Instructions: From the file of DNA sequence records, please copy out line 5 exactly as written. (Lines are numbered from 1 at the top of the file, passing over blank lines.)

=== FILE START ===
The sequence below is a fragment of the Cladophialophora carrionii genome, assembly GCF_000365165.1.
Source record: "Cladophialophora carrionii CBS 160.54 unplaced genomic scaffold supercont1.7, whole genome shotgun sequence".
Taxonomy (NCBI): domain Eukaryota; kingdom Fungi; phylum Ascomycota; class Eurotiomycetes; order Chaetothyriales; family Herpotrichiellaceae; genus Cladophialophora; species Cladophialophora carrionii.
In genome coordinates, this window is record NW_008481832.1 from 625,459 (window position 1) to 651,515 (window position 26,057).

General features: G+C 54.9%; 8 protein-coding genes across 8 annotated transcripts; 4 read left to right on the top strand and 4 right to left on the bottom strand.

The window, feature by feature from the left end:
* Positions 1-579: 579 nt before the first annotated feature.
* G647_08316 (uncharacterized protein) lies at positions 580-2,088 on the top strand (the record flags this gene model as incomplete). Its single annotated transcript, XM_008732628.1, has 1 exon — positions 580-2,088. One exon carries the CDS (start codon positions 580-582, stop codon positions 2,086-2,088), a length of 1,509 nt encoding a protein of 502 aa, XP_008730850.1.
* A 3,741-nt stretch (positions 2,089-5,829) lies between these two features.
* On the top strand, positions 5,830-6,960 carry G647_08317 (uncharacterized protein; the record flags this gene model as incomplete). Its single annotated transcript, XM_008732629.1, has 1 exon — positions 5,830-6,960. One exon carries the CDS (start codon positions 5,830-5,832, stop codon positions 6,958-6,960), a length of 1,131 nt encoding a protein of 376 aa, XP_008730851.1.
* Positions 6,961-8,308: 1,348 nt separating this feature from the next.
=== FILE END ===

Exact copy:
General features: G+C 54.9%; 8 protein-coding genes across 8 annotated transcripts; 4 read left to right on the top strand and 4 right to left on the bottom strand.